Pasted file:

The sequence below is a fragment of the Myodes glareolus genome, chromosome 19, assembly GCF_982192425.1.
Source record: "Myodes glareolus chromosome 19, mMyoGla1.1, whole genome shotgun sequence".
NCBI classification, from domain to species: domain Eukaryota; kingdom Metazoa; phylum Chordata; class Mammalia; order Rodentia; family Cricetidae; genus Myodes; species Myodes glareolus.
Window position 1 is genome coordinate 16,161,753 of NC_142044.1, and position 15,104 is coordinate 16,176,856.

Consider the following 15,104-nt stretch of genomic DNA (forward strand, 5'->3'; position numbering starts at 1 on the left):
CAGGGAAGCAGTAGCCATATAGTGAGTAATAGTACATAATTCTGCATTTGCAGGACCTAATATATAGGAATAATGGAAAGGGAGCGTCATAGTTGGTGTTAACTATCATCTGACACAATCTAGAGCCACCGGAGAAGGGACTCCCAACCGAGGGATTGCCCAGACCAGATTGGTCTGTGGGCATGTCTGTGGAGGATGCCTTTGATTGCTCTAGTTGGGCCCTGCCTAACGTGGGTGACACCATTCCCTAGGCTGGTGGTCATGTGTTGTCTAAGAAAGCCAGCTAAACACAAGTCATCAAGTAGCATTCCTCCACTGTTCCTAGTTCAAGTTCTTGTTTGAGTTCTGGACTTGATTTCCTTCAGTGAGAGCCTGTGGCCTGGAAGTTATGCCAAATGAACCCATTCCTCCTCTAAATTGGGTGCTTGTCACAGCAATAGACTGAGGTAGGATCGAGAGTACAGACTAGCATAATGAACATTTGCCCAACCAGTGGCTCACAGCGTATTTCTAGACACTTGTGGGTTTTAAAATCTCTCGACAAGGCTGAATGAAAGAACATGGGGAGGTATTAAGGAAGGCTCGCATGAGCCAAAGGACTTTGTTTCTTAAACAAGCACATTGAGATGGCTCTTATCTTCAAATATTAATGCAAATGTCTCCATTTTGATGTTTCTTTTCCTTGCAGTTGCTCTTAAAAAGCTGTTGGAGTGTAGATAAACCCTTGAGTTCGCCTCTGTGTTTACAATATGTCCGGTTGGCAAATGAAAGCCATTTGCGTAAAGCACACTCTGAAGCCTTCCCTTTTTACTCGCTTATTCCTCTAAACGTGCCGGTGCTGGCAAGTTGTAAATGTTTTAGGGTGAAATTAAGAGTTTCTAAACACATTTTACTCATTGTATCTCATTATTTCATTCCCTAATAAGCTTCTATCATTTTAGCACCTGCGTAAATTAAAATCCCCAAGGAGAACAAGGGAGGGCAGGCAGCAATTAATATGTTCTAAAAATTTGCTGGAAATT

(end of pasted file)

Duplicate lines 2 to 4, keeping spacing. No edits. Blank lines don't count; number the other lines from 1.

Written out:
Source record: "Myodes glareolus chromosome 19, mMyoGla1.1, whole genome shotgun sequence".
NCBI classification, from domain to species: domain Eukaryota; kingdom Metazoa; phylum Chordata; class Mammalia; order Rodentia; family Cricetidae; genus Myodes; species Myodes glareolus.
Window position 1 is genome coordinate 16,161,753 of NC_142044.1, and position 15,104 is coordinate 16,176,856.